procedures. Knowledge bases and posted FAQs also allow customers to help themselves.
CRM systems provide a certain element of intelligence to customer support functions.
For example, CRMs can track the who, what, when and why of customer calls or request,
whereas in the past, the history of customer calls was usually lost or never even
maintained. By allowing each service representative to access the history of customer
calls, the customer does not need to repeat the same old story, and the representative can
address the customer’s concerns more quickly. Customer feedback that is captured by
the system can also be applied towards future marketing campaigns.
The main idea behind CRM for customer support is the improvement of customer
satisfaction by managing, synchronizing, and coordinating all customer touch points.
CRM systems support sales, marketing, and customer support primarily through better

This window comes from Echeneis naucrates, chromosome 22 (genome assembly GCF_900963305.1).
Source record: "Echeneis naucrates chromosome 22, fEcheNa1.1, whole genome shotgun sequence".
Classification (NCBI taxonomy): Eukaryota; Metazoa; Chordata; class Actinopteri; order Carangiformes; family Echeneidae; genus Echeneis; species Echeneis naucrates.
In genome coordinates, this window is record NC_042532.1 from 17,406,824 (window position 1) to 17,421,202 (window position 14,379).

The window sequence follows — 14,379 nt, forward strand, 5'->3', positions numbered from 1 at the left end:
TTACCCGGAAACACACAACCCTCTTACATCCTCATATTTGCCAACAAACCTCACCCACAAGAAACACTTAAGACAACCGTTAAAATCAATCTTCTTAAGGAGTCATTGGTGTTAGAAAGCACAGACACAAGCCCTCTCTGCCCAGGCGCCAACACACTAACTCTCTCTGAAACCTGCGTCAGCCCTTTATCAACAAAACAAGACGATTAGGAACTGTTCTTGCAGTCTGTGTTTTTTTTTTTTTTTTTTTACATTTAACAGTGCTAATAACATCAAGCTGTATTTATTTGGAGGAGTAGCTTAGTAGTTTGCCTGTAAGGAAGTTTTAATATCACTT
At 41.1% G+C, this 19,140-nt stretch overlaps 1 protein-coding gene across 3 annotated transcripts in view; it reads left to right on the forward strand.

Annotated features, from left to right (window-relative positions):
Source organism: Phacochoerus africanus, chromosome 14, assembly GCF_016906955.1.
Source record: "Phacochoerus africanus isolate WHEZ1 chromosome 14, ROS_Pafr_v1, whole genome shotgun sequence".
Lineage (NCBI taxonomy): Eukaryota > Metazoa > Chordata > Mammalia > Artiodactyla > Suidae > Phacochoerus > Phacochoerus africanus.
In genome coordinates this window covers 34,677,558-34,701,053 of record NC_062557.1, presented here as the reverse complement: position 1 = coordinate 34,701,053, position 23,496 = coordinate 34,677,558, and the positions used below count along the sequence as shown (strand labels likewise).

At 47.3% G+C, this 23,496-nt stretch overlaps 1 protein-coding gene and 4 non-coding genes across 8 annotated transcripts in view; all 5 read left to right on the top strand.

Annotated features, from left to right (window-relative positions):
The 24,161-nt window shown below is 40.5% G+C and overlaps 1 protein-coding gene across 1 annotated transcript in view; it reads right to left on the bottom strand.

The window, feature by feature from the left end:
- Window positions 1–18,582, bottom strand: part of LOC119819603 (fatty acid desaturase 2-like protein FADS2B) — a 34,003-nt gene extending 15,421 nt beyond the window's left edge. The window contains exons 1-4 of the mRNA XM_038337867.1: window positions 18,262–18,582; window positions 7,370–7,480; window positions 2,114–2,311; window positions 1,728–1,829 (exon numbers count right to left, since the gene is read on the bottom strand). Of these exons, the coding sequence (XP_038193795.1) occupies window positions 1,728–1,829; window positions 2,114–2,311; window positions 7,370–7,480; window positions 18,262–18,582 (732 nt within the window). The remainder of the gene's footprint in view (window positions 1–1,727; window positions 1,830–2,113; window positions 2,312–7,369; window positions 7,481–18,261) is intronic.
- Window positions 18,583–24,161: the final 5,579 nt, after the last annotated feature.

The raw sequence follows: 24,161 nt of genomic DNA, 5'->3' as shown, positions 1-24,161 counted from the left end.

data management. The CRM system stores customer information centrally, rather than in
disparate systems across an enterprise. Centralized data management reduces inefficiency
due to duplicate records, reduces the risk of human error prone to paper-based systems,
and allows wide access to all key users of the information. Increased efficiency from
data automation can reduce operational costs, and promote increased productivity. CRM
data management functionality can support strategic decision making regarding delivery
channels and organizational structure. While CRM systems are expensive to implement,
it is assumed that the benefits from increased process efficiency, greater productivity and